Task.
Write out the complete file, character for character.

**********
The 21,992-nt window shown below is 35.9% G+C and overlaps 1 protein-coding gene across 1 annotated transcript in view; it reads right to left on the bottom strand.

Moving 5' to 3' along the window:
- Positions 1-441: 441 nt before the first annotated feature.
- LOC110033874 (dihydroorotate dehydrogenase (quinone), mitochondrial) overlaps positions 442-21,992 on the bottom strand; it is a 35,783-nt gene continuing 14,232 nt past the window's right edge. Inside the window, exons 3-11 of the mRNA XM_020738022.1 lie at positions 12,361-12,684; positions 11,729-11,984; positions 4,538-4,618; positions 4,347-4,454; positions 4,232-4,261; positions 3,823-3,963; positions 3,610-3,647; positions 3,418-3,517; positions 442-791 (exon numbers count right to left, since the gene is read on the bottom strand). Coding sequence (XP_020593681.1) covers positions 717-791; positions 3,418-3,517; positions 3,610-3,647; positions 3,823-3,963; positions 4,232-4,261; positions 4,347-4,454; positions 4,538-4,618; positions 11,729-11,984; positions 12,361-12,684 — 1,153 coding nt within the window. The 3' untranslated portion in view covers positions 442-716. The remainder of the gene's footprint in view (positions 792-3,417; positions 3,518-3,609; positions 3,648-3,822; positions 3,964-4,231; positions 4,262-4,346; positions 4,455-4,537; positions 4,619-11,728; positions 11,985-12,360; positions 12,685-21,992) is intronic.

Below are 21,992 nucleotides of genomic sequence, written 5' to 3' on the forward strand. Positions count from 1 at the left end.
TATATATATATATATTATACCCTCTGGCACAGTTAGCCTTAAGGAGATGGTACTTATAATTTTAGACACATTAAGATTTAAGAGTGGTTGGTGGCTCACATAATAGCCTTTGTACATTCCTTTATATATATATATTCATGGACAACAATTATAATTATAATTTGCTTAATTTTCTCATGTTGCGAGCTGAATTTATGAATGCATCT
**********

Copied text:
The 21,992-nt window shown below is 35.9% G+C and overlaps 1 protein-coding gene across 1 annotated transcript in view; it reads right to left on the bottom strand.

Moving 5' to 3' along the window:
- Positions 1-441: 441 nt before the first annotated feature.
- LOC110033874 (dihydroorotate dehydrogenase (quinone), mitochondrial) overlaps positions 442-21,992 on the bottom strand; it is a 35,783-nt gene continuing 14,232 nt past the window's right edge. Inside the window, exons 3-11 of the mRNA XM_020738022.1 lie at positions 12,361-12,684; positions 11,729-11,984; positions 4,538-4,618; positions 4,347-4,454; positions 4,232-4,261; positions 3,823-3,963; positions 3,610-3,647; positions 3,418-3,517; positions 442-791 (exon numbers count right to left, since the gene is read on the bottom strand). Coding sequence (XP_020593681.1) covers positions 717-791; positions 3,418-3,517; positions 3,610-3,647; positions 3,823-3,963; positions 4,232-4,261; positions 4,347-4,454; positions 4,538-4,618; positions 11,729-11,984; positions 12,361-12,684 — 1,153 coding nt within the window. The 3' untranslated portion in view covers positions 442-716. The remainder of the gene's footprint in view (positions 792-3,417; positions 3,518-3,609; positions 3,648-3,822; positions 3,964-4,231; positions 4,262-4,346; positions 4,455-4,537; positions 4,619-11,728; positions 11,985-12,360; positions 12,685-21,992) is intronic.

Below are 21,992 nucleotides of genomic sequence, written 5' to 3' on the forward strand. Positions count from 1 at the left end.
TATATATATATATATTATACCCTCTGGCACAGTTAGCCTTAAGGAGATGGTACTTATAATTTTAGACACATTAAGATTTAAGAGTGGTTGGTGGCTCACATAATAGCCTTTGTACATTCCTTTATATATATATATTCATGGACAACAATTATAATTATAATTTGCTTAATTTTCTCATGTTGCGAGCTGAATTTATGAATGCATCT